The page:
The ancient rabbis taught, “Ahava m’kalelet et ha-shura, overwhelming love disrupts the typical way of behaving.”[5]  When we find within ourselves the strength and love to reach out to another human being, we can change the world.  To offer but one example: Cameron Lyle, a 21-year-old track star at the University of New Hampshire, participated in a “Be the Match” campaign for the National Bone Marrow Donor Registry when he was a college sophomore.  Statistically, there is a one in five million chance that he would match a patient in need.  But Lyle did match, to a 28-year-old male patient.  Lyle immediately agreed to participate in the transplant procedure.

Most donors recover pretty quickly.  But most donors do not regularly participate in shot-put events that require quick lifting and throwing of heavy objects.  Lyle’s recuperation would coincide with conference championships.  Donating would mean ending his shot-put career, or at least putting it on hold for quite awhile.[6]  Ahava m’kalelet et ha-shura, overwhelming love for someone that Cameron Lyle had never met and likely will never meet, had convinced him to disrupt his typical way of behaving.

         One of Robin Williams’ most memorable roles was as John Keating in 1989’s Dead Poet’s Society.  Williams was nominated for an Oscar for his portrayal of this unorthodox English teacher.  As he instructs his young charges, students at a 1950s New England prep school, he shares a selection from Walt Whitman’s collection Leaves of Grass, which seeks to remind the reader of the purpose that we may fulfill in this world:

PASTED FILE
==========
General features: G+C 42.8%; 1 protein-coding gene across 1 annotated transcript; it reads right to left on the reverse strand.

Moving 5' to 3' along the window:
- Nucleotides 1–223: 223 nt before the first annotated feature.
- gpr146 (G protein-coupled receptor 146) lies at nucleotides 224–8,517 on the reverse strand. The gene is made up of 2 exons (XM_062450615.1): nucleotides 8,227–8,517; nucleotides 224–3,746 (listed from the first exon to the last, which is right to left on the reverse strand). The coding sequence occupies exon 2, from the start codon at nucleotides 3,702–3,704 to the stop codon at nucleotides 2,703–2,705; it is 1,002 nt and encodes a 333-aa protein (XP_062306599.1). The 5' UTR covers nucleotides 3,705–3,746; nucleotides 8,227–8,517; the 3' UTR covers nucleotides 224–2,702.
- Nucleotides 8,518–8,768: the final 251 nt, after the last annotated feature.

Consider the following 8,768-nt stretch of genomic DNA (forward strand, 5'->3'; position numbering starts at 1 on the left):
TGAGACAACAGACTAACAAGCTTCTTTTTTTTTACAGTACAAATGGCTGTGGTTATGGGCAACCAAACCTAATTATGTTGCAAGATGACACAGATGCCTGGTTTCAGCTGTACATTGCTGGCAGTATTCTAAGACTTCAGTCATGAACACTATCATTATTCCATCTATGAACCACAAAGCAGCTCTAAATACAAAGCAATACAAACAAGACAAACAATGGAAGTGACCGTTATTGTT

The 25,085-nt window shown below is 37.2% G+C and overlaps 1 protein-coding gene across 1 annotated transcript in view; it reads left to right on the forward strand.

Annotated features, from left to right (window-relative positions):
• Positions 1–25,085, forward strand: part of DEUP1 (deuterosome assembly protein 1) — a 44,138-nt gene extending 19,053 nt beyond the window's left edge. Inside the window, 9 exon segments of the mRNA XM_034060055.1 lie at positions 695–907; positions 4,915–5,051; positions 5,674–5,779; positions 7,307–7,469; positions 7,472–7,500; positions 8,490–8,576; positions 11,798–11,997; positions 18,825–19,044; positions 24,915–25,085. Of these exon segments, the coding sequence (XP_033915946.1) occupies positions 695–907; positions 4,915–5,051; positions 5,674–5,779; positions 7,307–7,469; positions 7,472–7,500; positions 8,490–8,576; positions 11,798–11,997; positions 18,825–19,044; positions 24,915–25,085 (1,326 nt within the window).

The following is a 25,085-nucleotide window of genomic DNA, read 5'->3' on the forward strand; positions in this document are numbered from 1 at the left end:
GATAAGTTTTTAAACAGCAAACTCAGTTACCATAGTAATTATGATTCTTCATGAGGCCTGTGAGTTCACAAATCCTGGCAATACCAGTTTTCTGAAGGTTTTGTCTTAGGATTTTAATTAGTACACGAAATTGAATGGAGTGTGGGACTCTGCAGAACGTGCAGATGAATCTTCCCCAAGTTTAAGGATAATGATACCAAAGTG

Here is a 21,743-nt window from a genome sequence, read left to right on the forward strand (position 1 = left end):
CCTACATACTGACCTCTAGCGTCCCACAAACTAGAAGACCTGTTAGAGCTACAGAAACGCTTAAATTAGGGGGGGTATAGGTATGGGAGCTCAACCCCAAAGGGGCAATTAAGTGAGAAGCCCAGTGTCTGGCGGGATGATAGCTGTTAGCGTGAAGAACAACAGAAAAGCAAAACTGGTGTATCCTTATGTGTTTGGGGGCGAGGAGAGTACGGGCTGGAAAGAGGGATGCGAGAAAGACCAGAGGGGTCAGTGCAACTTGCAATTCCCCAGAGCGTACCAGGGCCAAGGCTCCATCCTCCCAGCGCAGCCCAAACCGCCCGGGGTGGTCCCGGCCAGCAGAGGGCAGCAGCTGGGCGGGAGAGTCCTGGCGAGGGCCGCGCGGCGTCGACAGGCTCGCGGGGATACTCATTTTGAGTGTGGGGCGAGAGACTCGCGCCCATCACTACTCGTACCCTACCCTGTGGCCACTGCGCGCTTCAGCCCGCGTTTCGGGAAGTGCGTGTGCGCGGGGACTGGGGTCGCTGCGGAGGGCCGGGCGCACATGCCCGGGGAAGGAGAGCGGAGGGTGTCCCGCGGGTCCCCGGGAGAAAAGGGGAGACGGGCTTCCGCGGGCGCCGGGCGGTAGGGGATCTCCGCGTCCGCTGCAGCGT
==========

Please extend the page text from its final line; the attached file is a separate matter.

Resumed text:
Oh me! Oh life! of the questions of these recurring,
Of the endless trains of the faithless, of cities fill’d with the foolish,
Of myself forever reproaching myself, (for who more foolish than I, and who more faithless?)
Of eyes that vainly crave the light, of the objects mean, of the struggle ever renew’d,
Of the poor results of all, of the plodding and sordid crowds I see around me,
Of the empty and useless years of the rest, with the rest me intertwined,
The question, O me! so sad, recurring—What good amid these, O me, O life?
That you are here—that life exists and identity,
That the powerful play goes on, and you may contribute a verse.[7]
         If indeed Whitman (and Keating) are correct, and the answer to life’s conundrums is “that [we] are here…that the powerful play goes on, and [we] may contribute a verse,” then the question arises: what will our verse be?  What will be our contribution?  How will we make our mark in this world?  How will our empathy for the pain of others inspire us to act?

         The shofar cries out to us, urging us to prepare for a New Year and all the possibility that it brings.  How will we respond to its plaintive call?  Will we leave the service today and return to our same routine, or will we be inspired to take action, to make meaningful and lasting changes?

         Throughout Dead Poets Society, John Keating repeatedly urges his students “Carpe diem, seize the day.”  Whether we hear it in Keating’s call or in the call of the shofar, it’s a reminder that we all may need, an exhortation against passivity.   My colleague, Rabbi Michael Latz, refers to this philosophy as “Empathy Activism.”  He describes it as, “The radical Jewish ideal that our connectedness to other people inspires us -- demands us -- to respond to their suffering with courageous action. When we can, we must.”[8]

As we enter 5775, may we be inspired to act, not only to better ourselves, but also to better the world around us.  “Carpe diem, seize the day.  Make your lives extraordinary.”

[1] “To the Virgins, to Make Much of Time,” by Robert Herrick.  A reference to the citation of this poem in Dead Poets Society.
[2] Hertz, Joseph H. The Authorized Daily Prayer Book with commentary, introductions and notes (New York: rev. American ed. 1948, Bloch Publishing) page 161.
[3] Babylonian Talmud, Shabbat 151b
[4] An alternate translation of a phrase in Jonah 4:4, often rendered as “Is it right that you are angry?”
[5] Midrash Bereshit Rabbah, Vayera, 55:8
[6] My colleague Rabbi Michael Adam Latz brought this story to my attention in his Rosh Hashanah sermon, “Touching Strangers: Chutzpah, Radical Hospitality, & “My Best Friend Has Wheels!”  The full story is at
[7] Poem number 166 (“Oh Me! Oh Life”) in Leaves of Grass by Walt Whitman